How to become a football manager

So here I am, an out of work ex Sunday league footballer. I have absolutely zero qualifications and experience, but football is my life and somehow, someway I’m going to get back into football. As expected I’m laughed at by clubs in my native Russia, teams such as first division team Chertanovo who are looking to stay in the division, or second division team FC Ryazan who are looking to get promoted who didn’t even give me the time or day for an interview, I am actually a nobody in football at the minute.

1 thing that resonated with me when Alexandr spoke to me in the hospital was when we said I have to get myself out there. So I’m going to get myself out there, but where and how? Being a football manager isn’t easy, I mean if it was we’d all be doing it but how do the lesser known players get their first break in the management game? As a Torpedo Moscow fan they’d be perfect for me but as I’ve found out with other Russian teams I’ve got no chance of getting that job, not yet at least.

Just then I leaned on the telly remote, and a program about British football managers abroad came on, and they were talking about Steve Kean and what he’s been up to since leaving Blackburn unceremoniously in September 2012. After watching the whole program and actually starting to feel sorry for Steve Kean I found myself on ESPN’s Asia football page and I’d be lying if I said I wasn’t intrigued at what I saw. With my ‘optimist hat’ on I’d say I would be a success at any club the world over, however with my ‘realist hat’ on I need a way into football management, and I need a way in soon. According to various media reports, the head coach jobs at Warriors FC and Young Lions in Singapore are down as insecure whilst Kuantan in Malaysia is down as precarious. Now I don’t like to see anyone lose their job however I’m thinking about 1 man and 1 man only, and that’s me! How any of these clubs would fancy an unknown, failed out of work ex Sunday league footballer I don’t know, but that old saying shy kids get nout rings true here and I’m definitely going to try put my name in the hat for any of these should they become available.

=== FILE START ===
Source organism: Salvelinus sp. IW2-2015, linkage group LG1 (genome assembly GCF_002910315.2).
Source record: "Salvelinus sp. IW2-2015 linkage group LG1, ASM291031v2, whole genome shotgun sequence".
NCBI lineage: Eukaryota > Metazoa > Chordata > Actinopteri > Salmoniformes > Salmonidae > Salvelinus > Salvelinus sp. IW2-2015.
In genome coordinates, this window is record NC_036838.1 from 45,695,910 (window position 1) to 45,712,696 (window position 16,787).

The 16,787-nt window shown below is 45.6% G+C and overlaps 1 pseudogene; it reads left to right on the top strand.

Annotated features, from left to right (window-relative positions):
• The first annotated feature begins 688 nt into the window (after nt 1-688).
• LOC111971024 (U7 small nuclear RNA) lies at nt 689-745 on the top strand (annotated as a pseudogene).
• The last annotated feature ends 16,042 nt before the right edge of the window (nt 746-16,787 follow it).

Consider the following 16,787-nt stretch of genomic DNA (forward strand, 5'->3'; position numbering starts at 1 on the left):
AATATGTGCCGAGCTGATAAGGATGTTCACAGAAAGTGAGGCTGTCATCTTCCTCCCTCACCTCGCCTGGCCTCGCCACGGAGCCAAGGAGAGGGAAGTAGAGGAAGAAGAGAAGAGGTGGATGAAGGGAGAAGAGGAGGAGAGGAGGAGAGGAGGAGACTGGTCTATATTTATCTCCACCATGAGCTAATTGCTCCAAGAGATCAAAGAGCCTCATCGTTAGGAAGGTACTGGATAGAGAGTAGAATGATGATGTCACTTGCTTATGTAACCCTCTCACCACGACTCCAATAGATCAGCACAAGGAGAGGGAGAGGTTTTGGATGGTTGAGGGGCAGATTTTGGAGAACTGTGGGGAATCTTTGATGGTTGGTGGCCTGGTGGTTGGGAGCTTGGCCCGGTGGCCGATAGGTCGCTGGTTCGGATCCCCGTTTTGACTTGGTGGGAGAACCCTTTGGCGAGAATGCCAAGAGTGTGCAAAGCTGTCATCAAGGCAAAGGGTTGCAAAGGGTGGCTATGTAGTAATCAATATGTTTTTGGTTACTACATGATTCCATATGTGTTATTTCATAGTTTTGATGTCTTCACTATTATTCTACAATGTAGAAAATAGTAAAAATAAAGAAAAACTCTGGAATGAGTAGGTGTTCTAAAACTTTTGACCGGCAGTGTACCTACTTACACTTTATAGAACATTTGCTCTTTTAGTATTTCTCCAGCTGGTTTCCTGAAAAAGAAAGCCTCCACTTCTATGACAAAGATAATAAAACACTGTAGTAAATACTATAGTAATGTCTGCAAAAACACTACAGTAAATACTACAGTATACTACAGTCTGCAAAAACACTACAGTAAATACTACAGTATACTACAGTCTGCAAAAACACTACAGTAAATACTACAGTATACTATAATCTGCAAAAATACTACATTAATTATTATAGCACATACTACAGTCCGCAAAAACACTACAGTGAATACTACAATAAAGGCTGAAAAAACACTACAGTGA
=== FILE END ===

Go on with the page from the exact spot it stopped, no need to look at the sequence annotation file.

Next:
A day later I’d logged back onto ESPN Asia and seen that 2 jobs were now available in Malaysia, both in the Premier League, the second division. Penang who were 11th in the league as well as Sarawak who are sitting 10th in the league, and both had been relegated from the Super League last year. Both clubs were expected to bounce straight back but for whatever reason both are struggling and looking like candidates for back to back relegation’s.

My friend Ilja Korneev who works in marketing popped over and I’d told him about wanting to get into management but I’m not sure how a Russian manager even gets in touch with football teams in Asia. Without saying a word he somehow managed to declare my interest in the Penang job, and the press over there were running with the story.

Wow. He must be really good at marketing! I only told him less than an hour ago I fancied going over there and now the press are running with the story, could something actually come of this? As I got my bag and set off for the gym, my phone rang. The number wasn’t withheld but it didn’t look like a Russian telephone number. I answered.


‘Hi, is this Dmitri Tarasov?’

‘Yes it is, who’s calling?’

‘My name is Tahir Jalaludin, the chairman of Penang Football Club. I hear you’re interested in becoming a manager?’

‘Wow, this is unexpected. But yes I am, I feel like I’m ready and I’ve got…’

He cuts me off. ‘Save the small talk for when we meet. I need a spark, I need something that’s going to reinvigorate my team. I’m thinking outside the box, and a foreign manager with a point to prove ticks all my boxes. I’d very much like top meet you in person, are you free in a 2 days time? I will fly to Moscow personally?’